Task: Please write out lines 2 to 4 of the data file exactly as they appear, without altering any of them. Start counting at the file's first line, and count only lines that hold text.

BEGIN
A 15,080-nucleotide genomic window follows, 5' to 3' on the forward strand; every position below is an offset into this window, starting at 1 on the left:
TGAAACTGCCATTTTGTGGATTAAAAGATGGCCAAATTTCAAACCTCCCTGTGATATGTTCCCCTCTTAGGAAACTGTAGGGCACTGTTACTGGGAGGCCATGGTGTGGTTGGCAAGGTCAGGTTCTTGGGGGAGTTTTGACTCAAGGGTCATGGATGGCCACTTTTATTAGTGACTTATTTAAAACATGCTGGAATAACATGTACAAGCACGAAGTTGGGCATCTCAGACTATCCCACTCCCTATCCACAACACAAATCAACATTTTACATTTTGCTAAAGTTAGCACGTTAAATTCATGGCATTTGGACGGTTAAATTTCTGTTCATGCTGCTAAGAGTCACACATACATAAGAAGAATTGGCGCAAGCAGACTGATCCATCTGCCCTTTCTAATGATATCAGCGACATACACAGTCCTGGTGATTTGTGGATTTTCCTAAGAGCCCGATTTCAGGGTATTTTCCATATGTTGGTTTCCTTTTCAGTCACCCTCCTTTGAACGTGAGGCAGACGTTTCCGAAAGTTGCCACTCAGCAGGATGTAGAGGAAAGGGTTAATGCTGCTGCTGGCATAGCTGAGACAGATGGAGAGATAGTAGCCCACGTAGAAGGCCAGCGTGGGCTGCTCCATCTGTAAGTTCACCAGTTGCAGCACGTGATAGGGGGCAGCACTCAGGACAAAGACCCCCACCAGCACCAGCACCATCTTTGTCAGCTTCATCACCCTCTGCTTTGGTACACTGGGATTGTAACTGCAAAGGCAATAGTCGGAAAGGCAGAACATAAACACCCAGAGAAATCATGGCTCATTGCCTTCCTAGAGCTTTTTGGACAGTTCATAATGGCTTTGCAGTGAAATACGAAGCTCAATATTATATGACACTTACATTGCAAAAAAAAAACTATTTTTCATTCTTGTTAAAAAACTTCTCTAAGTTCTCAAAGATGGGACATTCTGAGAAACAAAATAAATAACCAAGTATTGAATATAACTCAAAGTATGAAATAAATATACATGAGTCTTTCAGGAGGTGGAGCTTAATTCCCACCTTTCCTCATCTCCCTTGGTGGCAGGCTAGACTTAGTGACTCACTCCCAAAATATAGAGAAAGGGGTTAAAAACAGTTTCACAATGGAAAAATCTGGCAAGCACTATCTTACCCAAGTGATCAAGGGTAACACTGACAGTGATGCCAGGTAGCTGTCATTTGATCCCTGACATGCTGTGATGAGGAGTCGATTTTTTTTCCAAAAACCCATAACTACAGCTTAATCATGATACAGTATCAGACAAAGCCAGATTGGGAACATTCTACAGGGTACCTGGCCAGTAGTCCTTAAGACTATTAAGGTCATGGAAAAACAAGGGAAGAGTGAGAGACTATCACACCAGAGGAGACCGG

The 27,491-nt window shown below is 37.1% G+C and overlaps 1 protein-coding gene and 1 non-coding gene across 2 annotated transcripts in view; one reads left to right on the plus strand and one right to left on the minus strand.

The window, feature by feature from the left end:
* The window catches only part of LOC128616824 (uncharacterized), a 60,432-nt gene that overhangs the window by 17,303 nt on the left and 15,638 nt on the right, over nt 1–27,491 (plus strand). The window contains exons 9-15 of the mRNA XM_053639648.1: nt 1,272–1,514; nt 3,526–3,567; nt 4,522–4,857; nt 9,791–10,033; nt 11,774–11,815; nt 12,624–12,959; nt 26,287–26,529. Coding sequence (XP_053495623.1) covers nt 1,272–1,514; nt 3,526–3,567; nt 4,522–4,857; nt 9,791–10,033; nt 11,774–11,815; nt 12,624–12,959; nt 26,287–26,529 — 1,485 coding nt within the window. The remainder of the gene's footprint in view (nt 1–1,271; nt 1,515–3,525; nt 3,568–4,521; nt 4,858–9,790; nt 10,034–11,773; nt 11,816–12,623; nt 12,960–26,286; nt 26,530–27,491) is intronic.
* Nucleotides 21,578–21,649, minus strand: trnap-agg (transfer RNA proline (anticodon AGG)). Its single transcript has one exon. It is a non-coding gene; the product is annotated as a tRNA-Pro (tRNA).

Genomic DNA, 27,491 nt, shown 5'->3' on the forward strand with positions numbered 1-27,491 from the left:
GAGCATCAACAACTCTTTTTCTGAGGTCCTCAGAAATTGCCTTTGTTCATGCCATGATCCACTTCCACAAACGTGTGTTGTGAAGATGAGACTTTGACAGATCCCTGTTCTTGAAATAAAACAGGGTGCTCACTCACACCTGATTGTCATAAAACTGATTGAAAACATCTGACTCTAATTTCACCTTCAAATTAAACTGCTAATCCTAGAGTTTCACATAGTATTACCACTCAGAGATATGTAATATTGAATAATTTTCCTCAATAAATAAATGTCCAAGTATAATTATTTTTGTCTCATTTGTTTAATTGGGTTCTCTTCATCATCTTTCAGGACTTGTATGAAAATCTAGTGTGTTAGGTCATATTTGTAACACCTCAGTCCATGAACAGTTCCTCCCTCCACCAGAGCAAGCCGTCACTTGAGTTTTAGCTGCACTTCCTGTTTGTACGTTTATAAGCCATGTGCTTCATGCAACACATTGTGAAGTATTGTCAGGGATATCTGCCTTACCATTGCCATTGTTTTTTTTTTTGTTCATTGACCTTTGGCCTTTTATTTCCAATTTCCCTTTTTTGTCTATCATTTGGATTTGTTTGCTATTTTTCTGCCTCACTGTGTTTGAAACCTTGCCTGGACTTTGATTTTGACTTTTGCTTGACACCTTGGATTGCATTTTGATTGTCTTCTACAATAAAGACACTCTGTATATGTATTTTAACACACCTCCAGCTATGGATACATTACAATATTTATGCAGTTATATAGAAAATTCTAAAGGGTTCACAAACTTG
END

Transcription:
TGAAACTGCCATTTTGTGGATTAAAAGATGGCCAAATTTCAAACCTCCCTGTGATATGTTCCCCTCTTAGGAAACTGTAGGGCACTGTTACTGGGAGGCCATGGTGTGGTTGGCAAGGTCAGGTTCTTGGGGGAGTTTTGACTCAAGGGTCATGGATGGCCACTTTTATTAGTGACTTATTTAAAACATGCTGGAATAACATGTACAAGCACGAAGTTGGGCATCTCAGACTATCCCACTCCCTATCCACAACACAAATCAACATTTTACATTTTGCTAAAGTTAGCACGTTAAATTCATGGCATTTGGACGGTTAAATTTCTGTTCATGCTGCTAAGAGTCACACATACATAAGAAGAATTGGCGCAAGCAGACTGATCCATCTGCCCTTTCTAATGATATCAGCGACATACACAGTCCTGGTGATTTGTGGATTTTCCTAAGAGCCCGATTTCAGGGTATTTTCCATATGTTGGTTTCCTTTTCAGTCACCCTCCTTTGAACGTGAGGCAGACGTTTCCGAAAGTTGCCACTCAGCAGGATGTAGAGGAAAGGGTTAATGCTGCTGCTGGCATAGCTGAGACAGATGGAGAGATAGTAGCCCACGTAGAAGGCCAGCGTGGGCTGCTCCATCTGTAAGTTCACCAGTTGCAGCACGTGATAGGGGGCAGCACTCAGGACAAAGACCCCCACCAGCACCAGCACCATCTTTGTCAGCTTCATCACCCTCTGCTTTGGTACACTGGGATTGTAACTGCAAAGGCAATAGTCGGAAAGGCAGAACATAAACACCCAGAGAAATCATGGCTCATTGCCTTCCTAGAGCTTTTTGGACAGTTCATAATGGCTTTGCAGTGAAATACGAAGCTCAATATTATATGACACTTACATTGCAAAAAAAAAACTATTTTTCATTCTTGTTAAAAAACTTCTCTAAGTTCTCAAAGATGGGACATTCTGAGAAACAAAATAAATAACCAAGTATTGAATATAACTCAAAGTATGAAATAAATATACATGAGTCTTTCAGGAGGTGGAGCTTAATTCCCACCTTTCCTCATCTCCCTTGGTGGCAGGCTAGACTTAGTGACTCACTCCCAAAATATAGAGAAAGGGGTTAAAAACAGTTTCACAATGGAAAAATCTGGCAAGCACTATCTTACCCAAGTGATCAAGGGTAACACTGACAGTGATGCCAGGTAGCTGTCATTTGATCCCTGACATGCTGTGATGAGGAGTCGATTTTTTTTCCAAAAACCCATAACTACAGCTTAATCATGATACAGTATCAGACAAAGCCAGATTGGGAACATTCTACAGGGTACCTGGCCAGTAGTCCTTAAGACTATTAAGGTCATGGAAAAACAAGGGAAGAGTGAGAGACTATCACACCAGAGGAGACCGG

The 27,491-nt window shown below is 37.1% G+C and overlaps 1 protein-coding gene and 1 non-coding gene across 2 annotated transcripts in view; one reads left to right on the plus strand and one right to left on the minus strand.

The window, feature by feature from the left end: